Sun., June 17, noon-midnight, 2012

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Bang On A Can All Stars

Not that it’s much of a surprise anymore, but Bang On A Can’s annual People’s Commissioning Fund performance will maintain their quarter-century-long open channel between contemporary composers and their slightly shaggier art-rock equivalents. But who needs surprises? BOAC’s venerable All-Stars will feature experimental guitarist Fred Frith and the New York premiere of “How Deep Are Rivers?” by Sonic Youth guitarist Lee Ranaldo, who will also perform (and perhaps detune) with the All-Stars. Pieces by two young composers, Kate Moore and Lok Yin Tang, round out the program, along with experimental pioneer Alvin Lucier’s recent “Canon.”

Thu., April 2, 8 p.m., 2009

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HEADACHE

Forget what Clarence told you: Every time a bell rings, a Columbia University professor analyzes it for three hours. This weekend, the sharp minds of the Society of Fellows in the Humanities present Listening In, Feeding Back, an experimental-music conference that gathers musicians and scholars to discuss the practice of listening as it relates to feedback. Lecture topics include auditory structures of car radios and polyrhythmic calls of West African toads; the Friday night concert features Alvin Lucier performing his famed electro-acoustic piece “I Am Sitting in a Room,” in which he chants those words, then plays back and re-records them until only the resonant frequencies remain. And now you can sit in that room! Meta.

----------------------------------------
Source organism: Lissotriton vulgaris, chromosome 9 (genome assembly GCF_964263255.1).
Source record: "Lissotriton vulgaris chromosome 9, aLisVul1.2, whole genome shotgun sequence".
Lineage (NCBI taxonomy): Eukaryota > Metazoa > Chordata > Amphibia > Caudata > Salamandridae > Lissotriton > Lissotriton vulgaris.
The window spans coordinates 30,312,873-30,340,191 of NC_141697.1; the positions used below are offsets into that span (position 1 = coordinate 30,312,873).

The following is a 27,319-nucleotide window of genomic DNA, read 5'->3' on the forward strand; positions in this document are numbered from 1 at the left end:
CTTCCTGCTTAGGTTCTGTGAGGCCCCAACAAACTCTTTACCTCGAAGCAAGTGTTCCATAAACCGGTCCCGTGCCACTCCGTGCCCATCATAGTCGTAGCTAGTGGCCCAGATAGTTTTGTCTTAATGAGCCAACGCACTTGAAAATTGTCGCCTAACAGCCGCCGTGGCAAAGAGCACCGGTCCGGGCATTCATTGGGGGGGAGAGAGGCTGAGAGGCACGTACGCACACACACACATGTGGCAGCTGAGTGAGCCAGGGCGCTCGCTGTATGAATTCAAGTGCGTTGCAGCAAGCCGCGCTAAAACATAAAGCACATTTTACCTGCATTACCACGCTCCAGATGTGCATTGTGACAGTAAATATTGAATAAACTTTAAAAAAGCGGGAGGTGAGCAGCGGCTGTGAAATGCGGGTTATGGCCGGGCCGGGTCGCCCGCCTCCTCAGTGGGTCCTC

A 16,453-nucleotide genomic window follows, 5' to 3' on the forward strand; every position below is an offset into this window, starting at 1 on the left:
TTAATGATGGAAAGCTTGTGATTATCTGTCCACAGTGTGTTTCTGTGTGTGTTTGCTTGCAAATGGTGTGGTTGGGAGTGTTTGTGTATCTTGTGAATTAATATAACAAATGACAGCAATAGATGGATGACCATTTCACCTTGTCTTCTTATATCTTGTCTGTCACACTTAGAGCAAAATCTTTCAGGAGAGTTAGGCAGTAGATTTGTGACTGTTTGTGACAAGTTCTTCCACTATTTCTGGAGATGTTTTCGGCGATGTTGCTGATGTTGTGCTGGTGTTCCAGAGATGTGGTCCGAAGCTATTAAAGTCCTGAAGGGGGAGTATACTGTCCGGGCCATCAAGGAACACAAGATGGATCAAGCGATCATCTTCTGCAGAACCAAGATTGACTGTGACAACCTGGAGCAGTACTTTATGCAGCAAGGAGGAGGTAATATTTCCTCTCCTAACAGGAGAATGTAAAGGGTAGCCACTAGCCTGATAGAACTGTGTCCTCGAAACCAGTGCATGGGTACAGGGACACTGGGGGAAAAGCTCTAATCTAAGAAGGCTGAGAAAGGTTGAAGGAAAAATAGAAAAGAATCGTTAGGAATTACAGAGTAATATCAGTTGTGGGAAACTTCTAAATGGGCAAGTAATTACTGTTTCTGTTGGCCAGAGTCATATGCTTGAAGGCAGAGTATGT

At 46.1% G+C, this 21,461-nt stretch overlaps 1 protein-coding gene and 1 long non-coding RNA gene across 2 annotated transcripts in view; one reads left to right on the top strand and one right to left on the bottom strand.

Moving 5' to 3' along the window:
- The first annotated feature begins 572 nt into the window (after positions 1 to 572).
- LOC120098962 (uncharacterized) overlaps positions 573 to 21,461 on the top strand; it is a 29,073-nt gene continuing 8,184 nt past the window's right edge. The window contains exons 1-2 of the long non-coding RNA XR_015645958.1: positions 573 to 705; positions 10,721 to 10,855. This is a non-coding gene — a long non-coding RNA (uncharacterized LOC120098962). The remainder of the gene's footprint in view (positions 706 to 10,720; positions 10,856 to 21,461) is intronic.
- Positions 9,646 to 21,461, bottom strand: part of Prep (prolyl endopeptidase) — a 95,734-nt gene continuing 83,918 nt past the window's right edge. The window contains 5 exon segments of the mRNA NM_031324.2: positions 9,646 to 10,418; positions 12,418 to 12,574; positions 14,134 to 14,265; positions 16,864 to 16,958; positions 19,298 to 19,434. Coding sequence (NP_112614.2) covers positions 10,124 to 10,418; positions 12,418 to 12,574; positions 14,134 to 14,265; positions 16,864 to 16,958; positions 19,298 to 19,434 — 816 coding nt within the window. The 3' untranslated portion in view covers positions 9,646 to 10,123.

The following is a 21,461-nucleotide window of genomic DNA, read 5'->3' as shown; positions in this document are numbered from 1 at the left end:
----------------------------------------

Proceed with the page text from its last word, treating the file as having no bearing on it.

Fri., Feb. 13, 3 & 8 p.m.; Sat., Feb. 14, 9 a.m., 2009

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Film

Video might’ve killed the radio star, but beginning in the 1960s, new media inspired musical avant-gardists to grab cameras and create complex 16mm collages (and later, VHS palimpsests). Results range from static to sublime, and renaissance man Jim O’Rourke and Anthology archivist Andrew Lampert have gathered key examples of such synchronization for the three-week series “Eye & Ear Controlled.”

The tag was plucked from Michael Snow’s 1964 New York Ear and Eye Control, a frenetic documentation of mid-’60s NYC avant-jazz. Snow will discuss the classic—perhaps best known for its ESP soundtrack (Albert Ayler perched atop the masthead)—along with his newest work Short Story and 1974’s epic Rameau’s Nephew by Diderot (Thanx to Dennis Young) by Wilma Schoen. George Manupelli, alumnus of arts collective Once Group, will present the rare Dr. Chicago trilogy. Starring new-music maestro Alvin Lucier as a “sex exchange” surgeon, installment one finds Chicago hiding out in a cabin with female associates and a silent herbalist before jetting to Sweden to start a clinic. Lucier’s monologue on “Little [Albert] Schweitzers” is not to be missed.